Financial Update (October-December 1999)
Financial Update (October-December 1999)
Did You Know?
DID YOU KNOW?
ACH Enjoys Moderate but Steady Success as a Payment Option
he banking industry is turning heads with the new products and processes it's offering to the public, thanks to the ever-accelerating pace of technological change. In the midst of all this razzle-dazzle, it's easy to lose sight of some earlier technologies that still have lots of life left in them. For banking, one of those technologies is ACH.
Introduced in the 1970s as a more efficient alternative to checks, the automated clearinghouse (ACH) is a network for electronic payment delivery among financial institutions. The ACH is used most often to process low-dollar, preauthorized recurring retail transactions such as direct deposit of payroll and government benefits, payment of mortgage loans, insurance premiums and utility bills, and corporate cash management.
The most popular ACH application is direct deposit, and the most common type of direct deposit is for payroll. Direct deposit benefits consumers because it saves the time and cost of depositing checks, eliminates the risks of lost or stolen checks, and ensures the funds are available on a consistent, timely basis, without the delay involved waiting for checks to clear. Direct deposit benefits employers and banks by reducing administrative and operating expenses.
Direct deposit is also used for expense and travel reimbursement, pension and annuity payments, retirement and mutual fund distributions, Social Security and veterans benefits, and tax refunds.
A less common but growing use of the ACH is direct payment, whereby a customer authorizes a company to debit her account on a regular basis to pay bills.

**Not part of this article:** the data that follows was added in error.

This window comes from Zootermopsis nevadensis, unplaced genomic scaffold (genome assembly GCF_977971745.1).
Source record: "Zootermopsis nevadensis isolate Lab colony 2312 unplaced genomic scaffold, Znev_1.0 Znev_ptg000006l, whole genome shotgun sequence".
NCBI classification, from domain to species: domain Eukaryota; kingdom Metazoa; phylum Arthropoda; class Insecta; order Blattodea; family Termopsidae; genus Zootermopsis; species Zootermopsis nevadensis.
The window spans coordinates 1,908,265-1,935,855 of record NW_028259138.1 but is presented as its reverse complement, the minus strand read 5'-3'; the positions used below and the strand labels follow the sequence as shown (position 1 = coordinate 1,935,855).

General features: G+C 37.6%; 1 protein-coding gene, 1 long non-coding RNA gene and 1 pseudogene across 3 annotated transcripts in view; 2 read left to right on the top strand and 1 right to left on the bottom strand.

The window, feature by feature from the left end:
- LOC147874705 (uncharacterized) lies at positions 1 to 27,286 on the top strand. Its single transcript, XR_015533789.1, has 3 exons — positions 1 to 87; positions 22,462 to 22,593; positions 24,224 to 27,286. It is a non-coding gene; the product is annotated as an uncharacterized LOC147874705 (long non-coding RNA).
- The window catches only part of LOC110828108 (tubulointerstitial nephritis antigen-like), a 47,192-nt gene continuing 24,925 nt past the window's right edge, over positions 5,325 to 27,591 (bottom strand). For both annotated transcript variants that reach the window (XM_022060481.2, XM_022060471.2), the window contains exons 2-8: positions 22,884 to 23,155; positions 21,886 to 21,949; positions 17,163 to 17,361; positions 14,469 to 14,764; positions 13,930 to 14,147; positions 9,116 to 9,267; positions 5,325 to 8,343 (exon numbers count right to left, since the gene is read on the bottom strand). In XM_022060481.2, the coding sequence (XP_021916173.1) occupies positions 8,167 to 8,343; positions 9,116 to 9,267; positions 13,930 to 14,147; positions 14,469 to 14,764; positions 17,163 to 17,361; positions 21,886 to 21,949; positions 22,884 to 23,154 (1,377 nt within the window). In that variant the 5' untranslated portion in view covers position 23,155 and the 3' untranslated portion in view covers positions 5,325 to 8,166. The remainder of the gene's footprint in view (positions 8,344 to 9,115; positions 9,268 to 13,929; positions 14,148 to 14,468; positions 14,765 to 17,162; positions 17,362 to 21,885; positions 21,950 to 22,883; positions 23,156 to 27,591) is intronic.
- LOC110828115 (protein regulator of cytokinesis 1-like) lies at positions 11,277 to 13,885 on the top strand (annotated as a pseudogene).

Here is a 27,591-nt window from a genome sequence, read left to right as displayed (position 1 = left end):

The main business use of the ACH has been for cash management — concentration and disbursement of funds. A company spread out over a large geographic area, for instance, can use the ACH to concentrate funds into a central account, putting all its available cash to work, and to disburse funds.
How It All Started
It seems fitting that the first automated electronic clearinghouse was born in California, which has become the chief breeding ground for the computer industry. In 1968 the San Francisco and Los Angeles clearinghouse associations established a committee to explore how to create an electronic clearinghouse. This study led to the first automated clearinghouse, operated by the Federal Reserve Bank of San Francisco, in 1972. Other regional ACHs were also formed during the 1970s, most of them operated and supported by the Federal Reserve System.
Seeing the need for an interregional network, the American Bankers Association formed the National Automated Clearing House Association (NACHA) in 1974. Its charter called for establishing uniform nationwide ACH operating rules and expanding the types of transactions available.
The ACH Network
Today, in addition to maintaining the rules and standards for the ACH, NACHA also develops marketing plans, educational programs and publications to promote use of the ACH network. NACHA's membership is made up of more than 13,000 U.S. depository institutions in its 34 regional ACH associations and more than 550 companies through its affiliate membership program and six industry councils.
The Federal Reserve processes nearly 80 percent of all commercial interbank ACH items in the United States; the remaining 20 percent are handled by three private-sector operators. The Fed also processes all U.S. government ACH transactions, which account for about 20 percent of total ACH transactions.